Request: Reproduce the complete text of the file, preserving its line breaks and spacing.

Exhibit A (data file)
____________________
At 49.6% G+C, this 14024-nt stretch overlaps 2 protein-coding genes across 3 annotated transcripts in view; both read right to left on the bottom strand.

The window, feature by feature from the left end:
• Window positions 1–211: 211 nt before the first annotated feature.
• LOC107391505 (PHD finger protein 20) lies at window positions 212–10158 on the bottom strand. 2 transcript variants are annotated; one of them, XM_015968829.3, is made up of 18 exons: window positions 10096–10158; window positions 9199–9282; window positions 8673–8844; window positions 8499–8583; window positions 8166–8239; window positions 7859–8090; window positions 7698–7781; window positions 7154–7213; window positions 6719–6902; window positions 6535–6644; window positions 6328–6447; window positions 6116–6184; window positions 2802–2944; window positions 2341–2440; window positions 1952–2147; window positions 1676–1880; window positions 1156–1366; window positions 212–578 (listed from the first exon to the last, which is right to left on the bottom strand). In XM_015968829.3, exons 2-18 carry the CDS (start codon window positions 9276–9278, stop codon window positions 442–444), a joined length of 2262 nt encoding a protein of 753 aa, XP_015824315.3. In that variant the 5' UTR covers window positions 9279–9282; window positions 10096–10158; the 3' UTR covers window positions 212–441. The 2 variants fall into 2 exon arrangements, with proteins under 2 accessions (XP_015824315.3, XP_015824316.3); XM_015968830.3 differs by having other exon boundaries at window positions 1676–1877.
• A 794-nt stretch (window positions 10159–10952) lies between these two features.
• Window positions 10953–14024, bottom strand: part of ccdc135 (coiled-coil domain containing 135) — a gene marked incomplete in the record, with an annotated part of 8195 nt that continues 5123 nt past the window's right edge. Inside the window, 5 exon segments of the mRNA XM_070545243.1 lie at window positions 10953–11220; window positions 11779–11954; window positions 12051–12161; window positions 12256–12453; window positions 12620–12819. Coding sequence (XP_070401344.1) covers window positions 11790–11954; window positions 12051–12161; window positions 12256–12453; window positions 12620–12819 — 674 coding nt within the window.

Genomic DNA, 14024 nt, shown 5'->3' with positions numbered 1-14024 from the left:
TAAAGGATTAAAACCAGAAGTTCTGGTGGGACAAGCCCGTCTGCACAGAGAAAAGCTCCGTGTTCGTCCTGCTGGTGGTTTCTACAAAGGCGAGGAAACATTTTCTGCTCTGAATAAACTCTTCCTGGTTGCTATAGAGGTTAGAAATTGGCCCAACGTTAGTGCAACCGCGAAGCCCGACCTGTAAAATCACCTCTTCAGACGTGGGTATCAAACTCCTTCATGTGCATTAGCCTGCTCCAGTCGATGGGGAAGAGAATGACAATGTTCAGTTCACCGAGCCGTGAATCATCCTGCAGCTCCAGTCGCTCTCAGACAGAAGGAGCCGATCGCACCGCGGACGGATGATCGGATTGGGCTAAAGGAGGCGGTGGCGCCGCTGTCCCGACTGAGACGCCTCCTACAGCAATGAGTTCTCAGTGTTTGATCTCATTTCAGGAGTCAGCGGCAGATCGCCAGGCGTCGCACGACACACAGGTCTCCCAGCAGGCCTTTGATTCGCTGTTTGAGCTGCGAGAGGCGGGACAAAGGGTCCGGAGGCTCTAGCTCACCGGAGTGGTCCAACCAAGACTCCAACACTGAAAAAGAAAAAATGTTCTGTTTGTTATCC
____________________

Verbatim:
At 49.6% G+C, this 14024-nt stretch overlaps 2 protein-coding genes across 3 annotated transcripts in view; both read right to left on the bottom strand.

The window, feature by feature from the left end:
• Window positions 1–211: 211 nt before the first annotated feature.
• LOC107391505 (PHD finger protein 20) lies at window positions 212–10158 on the bottom strand. 2 transcript variants are annotated; one of them, XM_015968829.3, is made up of 18 exons: window positions 10096–10158; window positions 9199–9282; window positions 8673–8844; window positions 8499–8583; window positions 8166–8239; window positions 7859–8090; window positions 7698–7781; window positions 7154–7213; window positions 6719–6902; window positions 6535–6644; window positions 6328–6447; window positions 6116–6184; window positions 2802–2944; window positions 2341–2440; window positions 1952–2147; window positions 1676–1880; window positions 1156–1366; window positions 212–578 (listed from the first exon to the last, which is right to left on the bottom strand). In XM_015968829.3, exons 2-18 carry the CDS (start codon window positions 9276–9278, stop codon window positions 442–444), a joined length of 2262 nt encoding a protein of 753 aa, XP_015824315.3. In that variant the 5' UTR covers window positions 9279–9282; window positions 10096–10158; the 3' UTR covers window positions 212–441. The 2 variants fall into 2 exon arrangements, with proteins under 2 accessions (XP_015824315.3, XP_015824316.3); XM_015968830.3 differs by having other exon boundaries at window positions 1676–1877.
• A 794-nt stretch (window positions 10159–10952) lies between these two features.
• Window positions 10953–14024, bottom strand: part of ccdc135 (coiled-coil domain containing 135) — a gene marked incomplete in the record, with an annotated part of 8195 nt that continues 5123 nt past the window's right edge. Inside the window, 5 exon segments of the mRNA XM_070545243.1 lie at window positions 10953–11220; window positions 11779–11954; window positions 12051–12161; window positions 12256–12453; window positions 12620–12819. Coding sequence (XP_070401344.1) covers window positions 11790–11954; window positions 12051–12161; window positions 12256–12453; window positions 12620–12819 — 674 coding nt within the window.

Genomic DNA, 14024 nt, shown 5'->3' with positions numbered 1-14024 from the left:
TAAAGGATTAAAACCAGAAGTTCTGGTGGGACAAGCCCGTCTGCACAGAGAAAAGCTCCGTGTTCGTCCTGCTGGTGGTTTCTACAAAGGCGAGGAAACATTTTCTGCTCTGAATAAACTCTTCCTGGTTGCTATAGAGGTTAGAAATTGGCCCAACGTTAGTGCAACCGCGAAGCCCGACCTGTAAAATCACCTCTTCAGACGTGGGTATCAAACTCCTTCATGTGCATTAGCCTGCTCCAGTCGATGGGGAAGAGAATGACAATGTTCAGTTCACCGAGCCGTGAATCATCCTGCAGCTCCAGTCGCTCTCAGACAGAAGGAGCCGATCGCACCGCGGACGGATGATCGGATTGGGCTAAAGGAGGCGGTGGCGCCGCTGTCCCGACTGAGACGCCTCCTACAGCAATGAGTTCTCAGTGTTTGATCTCATTTCAGGAGTCAGCGGCAGATCGCCAGGCGTCGCACGACACACAGGTCTCCCAGCAGGCCTTTGATTCGCTGTTTGAGCTGCGAGAGGCGGGACAAAGGGTCCGGAGGCTCTAGCTCACCGGAGTGGTCCAACCAAGACTCCAACACTGAAAAAGAAAAAATGTTCTGTTTGTTATCC